Through these amendments we seek to ensure that the final arbitration on the safety of Rwanda lies ultimately with the judiciary and not with Parliament. The Secretary of State would come to a decision on the safety of Rwanda but the legality of this decision can be reviewed by the judiciary. This would enable the proper role of the independent judiciary—our domestic courts and tribunals—to review the legality of the Secretary of State’s actions and decisions. The amendments in this suite would mean that the Secretary of State should deem Rwanda safe only if it is safe for every person of every description: women, people of all ethnic minorities and religions, LGBTQI+ people, those in power, those whose political opinion differs from those in power, and every nationality. In coming to their conclusion, the laws of Rwanda and how they are applied should be scrutinised, together with evidence from international bodies and civil society organisations.

The Act could come into force only when the steps set out in Amendment 84 had been met—the Minister spoke of that amendment earlier; we have reached it already. In replying, can the Minister tell the Committee— I think this was a question from the noble Lord, Lord Hannay, as well—which of the matters listed in Amendment 84(1A)(c) are currently in place, which of them will be in place soon, and which will be operational on the date the Government think the Bill will be enacted? For those who have Amendment 84(1A)(c) in front of them, it is the 10 issues raised by the committee which reported to this House on the treaty.

As this House has determined in its resolution on the treaty, it is critically important for the safety of those concerned that any assessment of safety is completed before this Bill comes into force. The judgment on whether Rwanda is safe could be one of life and death. The Supreme Court has already made a factual assessment. Parliament should not be legislating to reverse the Supreme Court’s factual assessment while tying the hands of the judiciary and requiring them to ignore facts placed before them.

Photo of Lord Murray of Blidworth Lord Murray of Blidworth Conservative 6:00, 12 February 2024

I thank the noble Lord for giving way. He has said repeatedly that the Supreme Court has held as a fact that Rwanda is an unsafe country. If one looks at the judgment of the Supreme Court, in paragraph 105 the noble Lord will see that the noble and learned Lord, Lord Reed, the president of the Supreme Court, said that Rwanda was unsafe at the time that the Divisional Court was considering the evidence. As my noble friend the Minister said on the last group, the short point is that the question which this Parliament is determining as to the safety of Rwanda is in light of the new arrangements.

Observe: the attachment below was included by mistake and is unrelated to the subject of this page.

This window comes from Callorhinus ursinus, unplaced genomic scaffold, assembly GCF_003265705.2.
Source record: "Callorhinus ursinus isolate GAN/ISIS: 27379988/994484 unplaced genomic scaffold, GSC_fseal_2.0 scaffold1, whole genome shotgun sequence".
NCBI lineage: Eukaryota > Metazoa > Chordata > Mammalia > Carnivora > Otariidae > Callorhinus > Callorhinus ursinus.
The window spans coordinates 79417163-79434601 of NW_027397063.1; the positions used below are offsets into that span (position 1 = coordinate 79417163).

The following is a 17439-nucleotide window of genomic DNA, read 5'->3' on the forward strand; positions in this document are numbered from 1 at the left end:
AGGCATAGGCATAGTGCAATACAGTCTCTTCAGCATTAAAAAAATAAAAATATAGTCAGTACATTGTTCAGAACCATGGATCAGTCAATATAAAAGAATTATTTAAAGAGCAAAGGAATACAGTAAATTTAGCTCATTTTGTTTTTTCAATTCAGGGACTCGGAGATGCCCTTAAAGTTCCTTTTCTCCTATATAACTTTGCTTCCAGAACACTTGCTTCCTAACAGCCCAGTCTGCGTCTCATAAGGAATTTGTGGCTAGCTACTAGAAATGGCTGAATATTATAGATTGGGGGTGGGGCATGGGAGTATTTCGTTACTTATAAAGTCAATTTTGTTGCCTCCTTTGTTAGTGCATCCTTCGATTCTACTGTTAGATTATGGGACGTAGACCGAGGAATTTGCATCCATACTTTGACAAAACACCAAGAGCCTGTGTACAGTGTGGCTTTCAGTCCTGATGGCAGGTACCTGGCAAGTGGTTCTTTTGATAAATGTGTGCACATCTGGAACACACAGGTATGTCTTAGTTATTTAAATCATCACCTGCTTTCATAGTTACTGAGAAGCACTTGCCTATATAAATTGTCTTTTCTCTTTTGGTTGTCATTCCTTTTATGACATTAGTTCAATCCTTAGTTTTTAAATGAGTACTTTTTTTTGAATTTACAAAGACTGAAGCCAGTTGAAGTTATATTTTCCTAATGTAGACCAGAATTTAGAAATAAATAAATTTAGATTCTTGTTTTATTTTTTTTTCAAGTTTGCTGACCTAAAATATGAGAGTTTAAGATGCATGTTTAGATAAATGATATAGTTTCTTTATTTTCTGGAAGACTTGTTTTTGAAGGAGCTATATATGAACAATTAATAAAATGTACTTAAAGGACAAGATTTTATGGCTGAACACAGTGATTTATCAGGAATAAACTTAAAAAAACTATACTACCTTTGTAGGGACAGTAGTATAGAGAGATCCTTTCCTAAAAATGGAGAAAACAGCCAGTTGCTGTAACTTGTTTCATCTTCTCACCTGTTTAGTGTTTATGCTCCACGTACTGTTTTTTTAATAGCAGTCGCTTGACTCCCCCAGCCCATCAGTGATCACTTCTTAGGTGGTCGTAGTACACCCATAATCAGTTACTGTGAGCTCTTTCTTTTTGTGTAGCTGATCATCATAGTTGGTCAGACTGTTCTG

Photo of Lord German Lord German Liberal Democrat

As the noble Lord will know, the other clause in the Supreme Court judgment, which he did not refer to, said that it will take a considerable time for those matters to take place. That is why I have asked the Minister in this Chamber, having heard the views of the treaties committee of this House and the matters which it raised after taking evidence last month, whether the provisions in Amendment 84 which are proposed for new Clause 84(1)(c) are in place now. Are they operational? Which ones will be in place, and by when? If we follow the noble Lord’s remarks, that is the judgment that we are trying to make now.

Photo of Viscount Hailsham Viscount Hailsham Conservative

It is not only a question of whether they are in place but whether Rwanda is compliant and remains compliant, and whether there are any other reasons to doubt the safety of Rwanda.

Photo of Lord German Lord German Liberal Democrat

Indeed. That is why, in this suite of amendments, the Secretary of State has to take the advice of a number of organisations—not one in particular but a number of organisations. The Secretary of State must produce the evidence to show that the requirements are in place, operational and working according to the decisions that were originally in place as wanting to see this thing through.

Photo of Lord Falconer of Thoroton Lord Falconer of Thoroton Labour